Three terms are firmly associated with Alfa Romeo: Corrosion, irregularity and doom. This 1964 Alfa Romeo Giulia has been rebuilt and goes against the stereotype. Check it out!
They say that Alfa Romeo is an aphrodisiac. Yet, the only thing this brand raises is your hopes. You can proclaim love for Italy’s foremost papier-mâché manufacturer all you like, but even the lewdest of models boasting the adulated Turin badge self-detonate with utmost complacency.
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The Alfa Romeo Giulia is one of the biggest culprits, yanking at the tangy heartstrings with an intoxicating blend of curvaceous looks, throaty performance and steadfast handling. Yet, behind the erogenous aesthetics and traditional ‘sense of occasion’ lurks sinister aspects normally associated with a manipulative ex-partner. After stealing your heart, the Giulia then goes ahead and breaks it.
Finely tuned and beyond delicate with time’s onward march, the Giulia doesn’t suffer fools gladly. Overstep the mark and you’ll rupture a carburettor or find yourself gazing through a haze of steam festering from the bonnet’s edge. Proceed to use this car on a daily basis and rust will take command across the structure like a crusty coup d’état. Ignore the service interval and the Alfa will strive to kill your family.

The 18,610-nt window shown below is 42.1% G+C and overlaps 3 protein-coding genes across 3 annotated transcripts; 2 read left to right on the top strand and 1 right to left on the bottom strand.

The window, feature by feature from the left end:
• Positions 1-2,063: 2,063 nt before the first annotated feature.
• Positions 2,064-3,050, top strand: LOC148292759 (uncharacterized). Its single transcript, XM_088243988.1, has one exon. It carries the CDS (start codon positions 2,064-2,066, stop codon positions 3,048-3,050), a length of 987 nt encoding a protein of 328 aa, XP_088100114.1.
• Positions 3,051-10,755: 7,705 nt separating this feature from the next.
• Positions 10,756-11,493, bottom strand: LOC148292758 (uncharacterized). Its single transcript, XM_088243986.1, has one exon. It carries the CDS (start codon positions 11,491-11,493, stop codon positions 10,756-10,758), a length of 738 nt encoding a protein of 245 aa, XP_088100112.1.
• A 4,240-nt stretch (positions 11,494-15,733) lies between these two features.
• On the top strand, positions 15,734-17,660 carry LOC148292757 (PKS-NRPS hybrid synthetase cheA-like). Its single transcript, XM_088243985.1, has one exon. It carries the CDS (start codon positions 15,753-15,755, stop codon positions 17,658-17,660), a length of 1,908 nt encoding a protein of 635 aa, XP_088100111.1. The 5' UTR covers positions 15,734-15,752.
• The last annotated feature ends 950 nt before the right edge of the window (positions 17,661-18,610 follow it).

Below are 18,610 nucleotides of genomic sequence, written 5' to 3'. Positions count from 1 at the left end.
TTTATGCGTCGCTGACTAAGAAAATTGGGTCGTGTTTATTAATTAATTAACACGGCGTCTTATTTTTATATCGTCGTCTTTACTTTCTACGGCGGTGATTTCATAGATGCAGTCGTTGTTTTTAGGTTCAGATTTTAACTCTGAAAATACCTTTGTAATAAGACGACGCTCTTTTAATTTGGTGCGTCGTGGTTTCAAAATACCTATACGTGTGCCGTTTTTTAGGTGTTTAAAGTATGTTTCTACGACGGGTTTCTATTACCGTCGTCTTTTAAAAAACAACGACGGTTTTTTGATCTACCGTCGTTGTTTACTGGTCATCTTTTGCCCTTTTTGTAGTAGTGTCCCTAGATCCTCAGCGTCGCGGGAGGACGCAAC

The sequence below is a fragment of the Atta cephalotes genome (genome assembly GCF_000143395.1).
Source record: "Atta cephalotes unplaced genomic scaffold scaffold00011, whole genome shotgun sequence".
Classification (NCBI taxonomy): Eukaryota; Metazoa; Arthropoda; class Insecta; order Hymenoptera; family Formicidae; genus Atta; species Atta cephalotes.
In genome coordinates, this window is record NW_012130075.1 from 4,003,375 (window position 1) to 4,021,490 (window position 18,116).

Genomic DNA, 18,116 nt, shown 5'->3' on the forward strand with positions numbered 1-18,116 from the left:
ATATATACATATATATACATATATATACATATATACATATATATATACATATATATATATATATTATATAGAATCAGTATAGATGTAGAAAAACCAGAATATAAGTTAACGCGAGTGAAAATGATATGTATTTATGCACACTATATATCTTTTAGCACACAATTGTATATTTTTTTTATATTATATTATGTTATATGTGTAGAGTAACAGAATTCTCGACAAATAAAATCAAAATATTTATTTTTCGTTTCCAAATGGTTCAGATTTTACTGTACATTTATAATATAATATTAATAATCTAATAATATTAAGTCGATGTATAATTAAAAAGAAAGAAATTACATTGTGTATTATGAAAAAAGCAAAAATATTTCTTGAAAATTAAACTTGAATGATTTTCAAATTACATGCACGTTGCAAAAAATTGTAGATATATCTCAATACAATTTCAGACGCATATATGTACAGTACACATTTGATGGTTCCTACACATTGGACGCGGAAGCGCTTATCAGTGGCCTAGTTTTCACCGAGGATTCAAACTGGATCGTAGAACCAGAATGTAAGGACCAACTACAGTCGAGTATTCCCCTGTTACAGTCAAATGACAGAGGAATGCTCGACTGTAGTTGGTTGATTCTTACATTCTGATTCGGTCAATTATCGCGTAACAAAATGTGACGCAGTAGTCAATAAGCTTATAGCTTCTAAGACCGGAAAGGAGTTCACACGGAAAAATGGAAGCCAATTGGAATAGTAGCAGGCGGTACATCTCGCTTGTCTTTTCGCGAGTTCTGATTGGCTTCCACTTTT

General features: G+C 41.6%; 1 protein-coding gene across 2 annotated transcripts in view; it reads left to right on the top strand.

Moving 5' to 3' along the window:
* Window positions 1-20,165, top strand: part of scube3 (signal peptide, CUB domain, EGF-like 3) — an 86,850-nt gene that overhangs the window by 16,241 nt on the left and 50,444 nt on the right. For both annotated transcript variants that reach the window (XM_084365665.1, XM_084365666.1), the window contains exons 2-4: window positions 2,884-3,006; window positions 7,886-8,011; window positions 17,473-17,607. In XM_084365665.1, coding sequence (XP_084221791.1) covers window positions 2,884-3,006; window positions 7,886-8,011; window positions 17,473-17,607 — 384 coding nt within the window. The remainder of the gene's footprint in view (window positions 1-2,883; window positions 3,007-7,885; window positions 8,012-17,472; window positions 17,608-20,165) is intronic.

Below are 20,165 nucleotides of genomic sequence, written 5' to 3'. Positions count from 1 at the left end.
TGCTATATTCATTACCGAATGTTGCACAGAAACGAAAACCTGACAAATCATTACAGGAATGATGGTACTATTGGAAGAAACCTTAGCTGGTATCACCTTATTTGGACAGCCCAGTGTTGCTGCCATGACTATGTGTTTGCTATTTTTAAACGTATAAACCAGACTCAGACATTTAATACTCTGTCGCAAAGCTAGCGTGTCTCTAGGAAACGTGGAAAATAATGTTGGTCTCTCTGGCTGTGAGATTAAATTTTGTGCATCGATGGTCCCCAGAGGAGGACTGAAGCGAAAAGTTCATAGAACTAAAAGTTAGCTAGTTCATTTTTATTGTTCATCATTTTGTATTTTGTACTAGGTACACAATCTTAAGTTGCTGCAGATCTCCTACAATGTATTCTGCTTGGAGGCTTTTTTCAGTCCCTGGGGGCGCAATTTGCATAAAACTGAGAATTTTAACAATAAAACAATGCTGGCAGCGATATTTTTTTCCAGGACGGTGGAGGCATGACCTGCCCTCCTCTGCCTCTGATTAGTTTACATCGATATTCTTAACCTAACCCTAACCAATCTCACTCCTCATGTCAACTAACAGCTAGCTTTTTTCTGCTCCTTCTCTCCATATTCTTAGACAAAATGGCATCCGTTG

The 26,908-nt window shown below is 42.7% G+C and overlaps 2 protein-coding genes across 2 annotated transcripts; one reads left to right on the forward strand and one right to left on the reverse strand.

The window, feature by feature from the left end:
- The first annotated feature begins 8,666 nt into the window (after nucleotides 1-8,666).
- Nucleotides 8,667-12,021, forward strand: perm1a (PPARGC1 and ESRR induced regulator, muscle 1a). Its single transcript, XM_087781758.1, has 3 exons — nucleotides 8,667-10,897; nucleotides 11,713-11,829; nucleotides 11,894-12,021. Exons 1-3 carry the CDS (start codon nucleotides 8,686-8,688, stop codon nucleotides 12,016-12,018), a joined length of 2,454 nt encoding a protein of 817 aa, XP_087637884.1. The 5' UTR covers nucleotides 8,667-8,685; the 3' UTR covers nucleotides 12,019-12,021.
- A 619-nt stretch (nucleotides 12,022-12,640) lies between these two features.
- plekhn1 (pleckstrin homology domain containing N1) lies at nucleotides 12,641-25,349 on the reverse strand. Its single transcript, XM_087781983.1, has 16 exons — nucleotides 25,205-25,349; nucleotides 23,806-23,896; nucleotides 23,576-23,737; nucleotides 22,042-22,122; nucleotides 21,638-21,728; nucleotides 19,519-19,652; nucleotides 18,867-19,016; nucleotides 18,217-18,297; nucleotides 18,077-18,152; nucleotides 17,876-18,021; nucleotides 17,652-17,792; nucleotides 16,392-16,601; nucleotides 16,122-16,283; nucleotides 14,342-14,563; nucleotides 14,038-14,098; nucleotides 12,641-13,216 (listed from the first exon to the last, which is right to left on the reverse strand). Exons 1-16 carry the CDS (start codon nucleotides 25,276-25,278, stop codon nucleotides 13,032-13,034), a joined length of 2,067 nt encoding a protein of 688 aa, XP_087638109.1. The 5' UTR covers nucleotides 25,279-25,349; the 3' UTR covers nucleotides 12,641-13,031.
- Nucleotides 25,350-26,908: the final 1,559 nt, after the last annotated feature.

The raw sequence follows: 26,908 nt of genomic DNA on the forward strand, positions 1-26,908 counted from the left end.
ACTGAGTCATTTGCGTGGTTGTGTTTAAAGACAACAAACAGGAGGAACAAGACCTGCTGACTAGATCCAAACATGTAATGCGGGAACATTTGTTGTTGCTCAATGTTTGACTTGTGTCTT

However, should you find a good one, the ill-founded reputation as a lampooned automotive curse is quickly debunked.
When considering the purchase of Alfa’s Giulia model, the advice is to find as solid a body as possible. The general consensus is to worry about the mechanicals afterwards, as specialist support and parts availability are second to none. Yet, with this example residing in the classifieds, you can throw caution to the wind – as it’s damn near perfect.
Described as a ‘proven and turn-key rally entrant’, this no-expense-spared, full-on restoration is tipped as one of the very best in the business. Trumpeting rude health, this Alfa could easily caress your every whim as a long-distance cruiser or take other rally entrants round back and punch them into paralysis come race day.
No less than £7,000 (£9201) was spent on a rebuild of the engine in 2017, of which has covered just 1500 miles since. The gearbox was renovated back in 2015; perfectly broken in and ready for its next engagement.
The Italian brute also benefits from a limited slip differential, disc brakes, alloy radiator, alloy sump and gearbox guard, fully sorted suspension and Spax adjustable shock absorbers. There’s also a full-blown roll cage, Cibie spot lamps, and fully-trimmed interior.
As a striking car with a genuine purpose, what more could you possibly want?
Update: It seems a bulletproof Alfa Romeo is highly sought after indeed. Only eight hours after bringing this example to our readers' attention, it's been sold! You've got to be quick in this game...
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